Yet Christie angered some conservatives in the final days of 2012’s presidential race when he toured storm-damaged coastline in his state with President Obama, a Democrat. He later came under investigation for his allies’ role in closing lanes of the George Washington Bridge in a case of political retribution. And his donors have shifted from him and lined up with rivals with better odds such as former Florida Gov. Jeb Bush or Sen. Marco Rubio of Florida. Even in starting his run, he acknowledged he was willing to ignore his political advisers.

“We need a government in Washington, D.C. that remembers you went there to work for us, not the other way around,” he said to cheers of “Chris.” Christie continued: “Both parties have failed our country. Both parties have stood in the corner and held their breath and waited to get their own way. Both parties have led us to believe that in America, a country that was built on compromise, that somehow now compromise is a dirty word.”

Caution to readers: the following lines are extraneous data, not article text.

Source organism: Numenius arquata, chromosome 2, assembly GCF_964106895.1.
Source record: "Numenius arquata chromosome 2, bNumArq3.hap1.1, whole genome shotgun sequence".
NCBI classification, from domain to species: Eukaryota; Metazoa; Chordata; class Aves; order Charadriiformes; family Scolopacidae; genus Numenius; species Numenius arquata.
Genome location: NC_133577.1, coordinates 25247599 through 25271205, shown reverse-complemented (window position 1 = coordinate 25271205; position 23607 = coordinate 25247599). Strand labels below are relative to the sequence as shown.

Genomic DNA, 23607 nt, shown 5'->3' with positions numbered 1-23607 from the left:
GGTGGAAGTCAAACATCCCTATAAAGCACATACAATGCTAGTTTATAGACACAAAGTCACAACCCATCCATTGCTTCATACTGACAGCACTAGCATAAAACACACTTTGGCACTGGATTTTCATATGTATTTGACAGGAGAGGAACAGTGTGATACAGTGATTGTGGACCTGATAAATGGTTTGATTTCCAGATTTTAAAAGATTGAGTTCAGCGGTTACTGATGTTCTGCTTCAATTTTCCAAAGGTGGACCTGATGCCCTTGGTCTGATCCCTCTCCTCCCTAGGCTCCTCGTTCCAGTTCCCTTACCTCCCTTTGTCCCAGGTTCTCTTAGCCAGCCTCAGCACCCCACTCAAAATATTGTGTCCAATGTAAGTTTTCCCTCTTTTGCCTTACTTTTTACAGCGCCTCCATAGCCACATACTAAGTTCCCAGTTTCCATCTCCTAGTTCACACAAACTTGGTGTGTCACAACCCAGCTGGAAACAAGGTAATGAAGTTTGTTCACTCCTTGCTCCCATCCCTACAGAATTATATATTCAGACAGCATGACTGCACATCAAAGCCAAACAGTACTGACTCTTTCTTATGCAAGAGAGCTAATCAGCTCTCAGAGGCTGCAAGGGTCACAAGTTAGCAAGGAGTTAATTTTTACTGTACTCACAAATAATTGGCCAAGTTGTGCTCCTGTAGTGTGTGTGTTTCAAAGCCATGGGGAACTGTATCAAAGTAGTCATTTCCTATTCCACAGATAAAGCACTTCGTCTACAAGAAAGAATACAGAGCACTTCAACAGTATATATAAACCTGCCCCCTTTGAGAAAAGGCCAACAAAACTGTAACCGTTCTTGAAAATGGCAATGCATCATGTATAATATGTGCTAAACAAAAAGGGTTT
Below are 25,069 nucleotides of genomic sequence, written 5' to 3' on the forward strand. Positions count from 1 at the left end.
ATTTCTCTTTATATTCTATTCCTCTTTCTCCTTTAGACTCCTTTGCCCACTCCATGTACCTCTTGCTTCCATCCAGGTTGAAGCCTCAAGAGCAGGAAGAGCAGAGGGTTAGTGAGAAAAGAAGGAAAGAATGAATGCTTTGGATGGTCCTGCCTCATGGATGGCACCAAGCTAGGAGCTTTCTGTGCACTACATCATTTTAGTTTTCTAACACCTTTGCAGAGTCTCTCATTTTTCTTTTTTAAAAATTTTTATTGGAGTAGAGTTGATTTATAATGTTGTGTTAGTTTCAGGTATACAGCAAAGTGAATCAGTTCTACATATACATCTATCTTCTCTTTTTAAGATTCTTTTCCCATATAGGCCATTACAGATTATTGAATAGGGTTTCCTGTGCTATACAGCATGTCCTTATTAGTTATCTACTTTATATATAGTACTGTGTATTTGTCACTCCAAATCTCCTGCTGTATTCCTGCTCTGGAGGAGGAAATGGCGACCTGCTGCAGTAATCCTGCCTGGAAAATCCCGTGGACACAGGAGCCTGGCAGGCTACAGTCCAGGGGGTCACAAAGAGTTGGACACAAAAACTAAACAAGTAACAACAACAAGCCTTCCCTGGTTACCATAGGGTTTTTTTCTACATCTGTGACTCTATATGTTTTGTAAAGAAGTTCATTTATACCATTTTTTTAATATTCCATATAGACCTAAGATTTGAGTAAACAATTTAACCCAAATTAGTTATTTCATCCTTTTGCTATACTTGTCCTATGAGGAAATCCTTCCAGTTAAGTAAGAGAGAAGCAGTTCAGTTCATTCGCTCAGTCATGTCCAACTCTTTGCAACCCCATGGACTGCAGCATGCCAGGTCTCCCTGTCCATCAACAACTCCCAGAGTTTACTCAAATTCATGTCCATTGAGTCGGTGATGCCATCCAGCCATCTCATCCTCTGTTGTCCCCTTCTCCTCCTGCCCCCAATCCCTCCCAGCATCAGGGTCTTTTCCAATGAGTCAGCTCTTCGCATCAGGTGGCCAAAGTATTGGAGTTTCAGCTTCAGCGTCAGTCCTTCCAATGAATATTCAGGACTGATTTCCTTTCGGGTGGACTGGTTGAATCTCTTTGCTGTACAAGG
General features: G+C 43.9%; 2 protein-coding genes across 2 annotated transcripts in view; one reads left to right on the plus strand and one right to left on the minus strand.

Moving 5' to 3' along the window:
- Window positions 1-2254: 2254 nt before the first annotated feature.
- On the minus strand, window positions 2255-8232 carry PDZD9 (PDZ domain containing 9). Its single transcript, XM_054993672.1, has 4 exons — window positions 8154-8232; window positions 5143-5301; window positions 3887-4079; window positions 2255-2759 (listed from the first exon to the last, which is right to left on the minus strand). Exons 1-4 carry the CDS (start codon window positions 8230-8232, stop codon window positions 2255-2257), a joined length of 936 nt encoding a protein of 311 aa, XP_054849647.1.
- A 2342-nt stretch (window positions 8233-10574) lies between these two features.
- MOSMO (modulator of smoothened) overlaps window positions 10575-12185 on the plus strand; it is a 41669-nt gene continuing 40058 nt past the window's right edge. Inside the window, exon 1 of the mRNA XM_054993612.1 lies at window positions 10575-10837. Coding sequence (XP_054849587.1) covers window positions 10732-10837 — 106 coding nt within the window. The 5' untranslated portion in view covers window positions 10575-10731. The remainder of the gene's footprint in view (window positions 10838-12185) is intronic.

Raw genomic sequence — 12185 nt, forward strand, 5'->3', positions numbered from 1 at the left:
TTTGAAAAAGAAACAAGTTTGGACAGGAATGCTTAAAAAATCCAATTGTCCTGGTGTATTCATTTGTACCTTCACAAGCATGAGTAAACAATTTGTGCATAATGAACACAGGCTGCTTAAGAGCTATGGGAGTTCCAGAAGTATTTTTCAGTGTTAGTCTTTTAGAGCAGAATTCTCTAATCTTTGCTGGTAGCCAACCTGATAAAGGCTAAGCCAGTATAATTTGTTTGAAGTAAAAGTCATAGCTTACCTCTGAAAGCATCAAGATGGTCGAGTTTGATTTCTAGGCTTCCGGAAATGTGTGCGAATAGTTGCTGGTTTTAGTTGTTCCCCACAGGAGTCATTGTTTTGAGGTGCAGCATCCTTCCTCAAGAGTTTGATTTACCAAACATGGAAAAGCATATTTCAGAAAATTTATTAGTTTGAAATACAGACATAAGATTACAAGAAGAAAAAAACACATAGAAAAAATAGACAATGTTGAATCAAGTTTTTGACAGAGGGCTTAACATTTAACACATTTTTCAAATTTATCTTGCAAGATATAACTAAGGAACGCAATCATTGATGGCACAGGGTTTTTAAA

If the country’s founders had not compromised, he warned, “we’d still be under the Crown of England.”

Christie’s kick-off speech, delivered without a podium or teleprompter, had the requisite dings against Obama and Democratic frontrunner Hillary Clinton. But it also had the best-of hits from Christie’s time running his Democratic-leaning state. Sometimes, that record has angered members of both parties. Tea Party-styled groups, even as he was speaking, released criticism of him as insufficiently conservative.

“I’m not looking to be the most popular guy who looks in your eyes every day and figures out what you want to hear,” Christie said, acknowledging he wasn’t running to be “prom king” or even popular. “I mean what I say, and I say what I mean. And that’s what America needs right now.”

TIME Supreme Court

Supreme Court to Hear Challenge to Union Fee Collection